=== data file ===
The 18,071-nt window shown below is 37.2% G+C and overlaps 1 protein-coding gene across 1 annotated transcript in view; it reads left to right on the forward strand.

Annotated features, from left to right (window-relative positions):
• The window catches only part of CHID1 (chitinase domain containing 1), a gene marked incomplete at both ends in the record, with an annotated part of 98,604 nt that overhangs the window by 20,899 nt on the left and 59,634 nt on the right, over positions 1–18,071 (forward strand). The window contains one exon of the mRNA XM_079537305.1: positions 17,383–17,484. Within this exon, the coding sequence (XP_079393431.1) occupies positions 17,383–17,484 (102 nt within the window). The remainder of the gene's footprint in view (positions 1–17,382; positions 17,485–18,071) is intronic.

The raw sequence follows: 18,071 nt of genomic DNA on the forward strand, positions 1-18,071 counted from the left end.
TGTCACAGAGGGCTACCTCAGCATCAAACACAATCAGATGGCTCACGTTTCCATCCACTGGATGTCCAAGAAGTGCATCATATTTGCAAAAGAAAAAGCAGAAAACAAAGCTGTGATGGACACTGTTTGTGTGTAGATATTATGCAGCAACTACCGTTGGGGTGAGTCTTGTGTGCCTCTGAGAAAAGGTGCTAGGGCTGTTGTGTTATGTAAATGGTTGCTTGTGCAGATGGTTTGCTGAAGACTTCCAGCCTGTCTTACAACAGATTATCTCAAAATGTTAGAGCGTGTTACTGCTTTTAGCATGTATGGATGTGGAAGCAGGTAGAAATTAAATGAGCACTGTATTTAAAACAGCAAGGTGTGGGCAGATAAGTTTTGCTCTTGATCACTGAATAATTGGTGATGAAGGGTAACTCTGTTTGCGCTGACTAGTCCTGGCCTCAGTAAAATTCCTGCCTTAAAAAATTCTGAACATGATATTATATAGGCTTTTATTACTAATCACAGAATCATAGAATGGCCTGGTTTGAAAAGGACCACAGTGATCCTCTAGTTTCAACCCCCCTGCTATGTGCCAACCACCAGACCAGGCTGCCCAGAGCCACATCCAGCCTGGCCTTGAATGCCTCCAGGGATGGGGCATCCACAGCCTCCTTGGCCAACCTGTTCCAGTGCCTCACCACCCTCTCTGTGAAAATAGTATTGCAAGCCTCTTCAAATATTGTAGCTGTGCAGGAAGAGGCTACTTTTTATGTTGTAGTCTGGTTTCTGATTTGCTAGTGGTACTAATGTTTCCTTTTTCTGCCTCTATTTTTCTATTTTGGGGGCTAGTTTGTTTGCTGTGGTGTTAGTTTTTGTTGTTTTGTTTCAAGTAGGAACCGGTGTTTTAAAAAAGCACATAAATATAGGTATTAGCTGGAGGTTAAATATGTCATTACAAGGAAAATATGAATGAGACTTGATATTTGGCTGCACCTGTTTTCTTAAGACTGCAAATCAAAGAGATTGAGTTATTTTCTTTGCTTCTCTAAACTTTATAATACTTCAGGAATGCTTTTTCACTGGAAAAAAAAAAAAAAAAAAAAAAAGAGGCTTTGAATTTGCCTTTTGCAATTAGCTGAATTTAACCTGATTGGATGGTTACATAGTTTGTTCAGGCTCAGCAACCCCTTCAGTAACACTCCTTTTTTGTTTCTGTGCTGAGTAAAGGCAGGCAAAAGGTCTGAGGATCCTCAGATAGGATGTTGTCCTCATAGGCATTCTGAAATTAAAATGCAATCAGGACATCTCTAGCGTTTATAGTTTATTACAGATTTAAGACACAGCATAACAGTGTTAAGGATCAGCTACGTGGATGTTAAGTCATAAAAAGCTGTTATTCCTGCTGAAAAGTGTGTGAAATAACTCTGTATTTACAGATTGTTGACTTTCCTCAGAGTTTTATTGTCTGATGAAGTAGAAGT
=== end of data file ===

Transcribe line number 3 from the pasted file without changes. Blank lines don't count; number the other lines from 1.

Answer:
• The window catches only part of CHID1 (chitinase domain containing 1), a gene marked incomplete at both ends in the record, with an annotated part of 98,604 nt that overhangs the window by 20,899 nt on the left and 59,634 nt on the right, over positions 1–18,071 (forward strand). The window contains one exon of the mRNA XM_079537305.1: positions 17,383–17,484. Within this exon, the coding sequence (XP_079393431.1) occupies positions 17,383–17,484 (102 nt within the window). The remainder of the gene's footprint in view (positions 1–17,382; positions 17,485–18,071) is intronic.